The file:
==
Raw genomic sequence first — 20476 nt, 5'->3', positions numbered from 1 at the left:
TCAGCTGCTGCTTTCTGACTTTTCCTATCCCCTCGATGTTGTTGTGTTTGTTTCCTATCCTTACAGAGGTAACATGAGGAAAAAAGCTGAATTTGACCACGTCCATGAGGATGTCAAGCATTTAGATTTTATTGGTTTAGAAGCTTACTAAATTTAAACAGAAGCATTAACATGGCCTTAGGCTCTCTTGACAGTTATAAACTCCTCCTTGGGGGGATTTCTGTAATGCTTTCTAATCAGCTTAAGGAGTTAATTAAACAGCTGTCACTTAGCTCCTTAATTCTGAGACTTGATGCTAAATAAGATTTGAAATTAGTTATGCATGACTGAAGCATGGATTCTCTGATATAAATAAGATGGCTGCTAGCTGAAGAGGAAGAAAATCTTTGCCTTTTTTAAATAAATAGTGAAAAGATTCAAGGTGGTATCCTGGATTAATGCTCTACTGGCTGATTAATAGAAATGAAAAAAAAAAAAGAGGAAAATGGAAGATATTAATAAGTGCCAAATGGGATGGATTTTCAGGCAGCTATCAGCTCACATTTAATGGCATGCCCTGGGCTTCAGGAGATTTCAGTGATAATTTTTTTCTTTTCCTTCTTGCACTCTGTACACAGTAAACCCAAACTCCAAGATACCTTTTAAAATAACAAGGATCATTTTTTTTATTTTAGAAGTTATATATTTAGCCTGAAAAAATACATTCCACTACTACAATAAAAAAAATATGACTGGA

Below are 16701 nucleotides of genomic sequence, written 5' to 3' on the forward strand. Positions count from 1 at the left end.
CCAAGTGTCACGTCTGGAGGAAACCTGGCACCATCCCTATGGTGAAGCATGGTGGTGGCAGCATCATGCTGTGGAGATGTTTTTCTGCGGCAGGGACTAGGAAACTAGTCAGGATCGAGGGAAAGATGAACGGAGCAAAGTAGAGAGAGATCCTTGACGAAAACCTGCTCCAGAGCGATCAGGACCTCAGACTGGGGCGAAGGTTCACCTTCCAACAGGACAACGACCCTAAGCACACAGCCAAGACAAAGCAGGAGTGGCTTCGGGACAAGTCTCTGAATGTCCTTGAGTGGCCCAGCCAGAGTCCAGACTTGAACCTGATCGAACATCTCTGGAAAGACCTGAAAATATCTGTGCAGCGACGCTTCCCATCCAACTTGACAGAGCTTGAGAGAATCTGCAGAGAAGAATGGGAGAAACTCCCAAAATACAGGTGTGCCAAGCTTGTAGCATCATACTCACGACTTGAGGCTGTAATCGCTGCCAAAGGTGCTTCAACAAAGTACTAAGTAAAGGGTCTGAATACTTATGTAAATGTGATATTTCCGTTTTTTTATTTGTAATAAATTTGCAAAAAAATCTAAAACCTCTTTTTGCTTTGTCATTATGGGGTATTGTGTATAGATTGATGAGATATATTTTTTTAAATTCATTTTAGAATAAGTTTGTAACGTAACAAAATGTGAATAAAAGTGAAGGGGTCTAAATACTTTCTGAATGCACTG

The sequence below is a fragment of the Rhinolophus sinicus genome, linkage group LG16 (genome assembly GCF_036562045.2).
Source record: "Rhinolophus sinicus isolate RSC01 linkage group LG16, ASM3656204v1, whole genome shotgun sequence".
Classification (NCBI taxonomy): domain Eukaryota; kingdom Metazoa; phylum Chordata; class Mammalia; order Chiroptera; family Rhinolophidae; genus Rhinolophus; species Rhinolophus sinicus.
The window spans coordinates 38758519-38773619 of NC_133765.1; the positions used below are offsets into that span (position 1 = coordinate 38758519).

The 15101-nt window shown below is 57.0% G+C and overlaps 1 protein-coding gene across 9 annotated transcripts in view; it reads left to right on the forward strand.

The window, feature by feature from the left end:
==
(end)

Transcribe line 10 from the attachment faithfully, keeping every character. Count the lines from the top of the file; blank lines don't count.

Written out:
The window, feature by feature from the left end: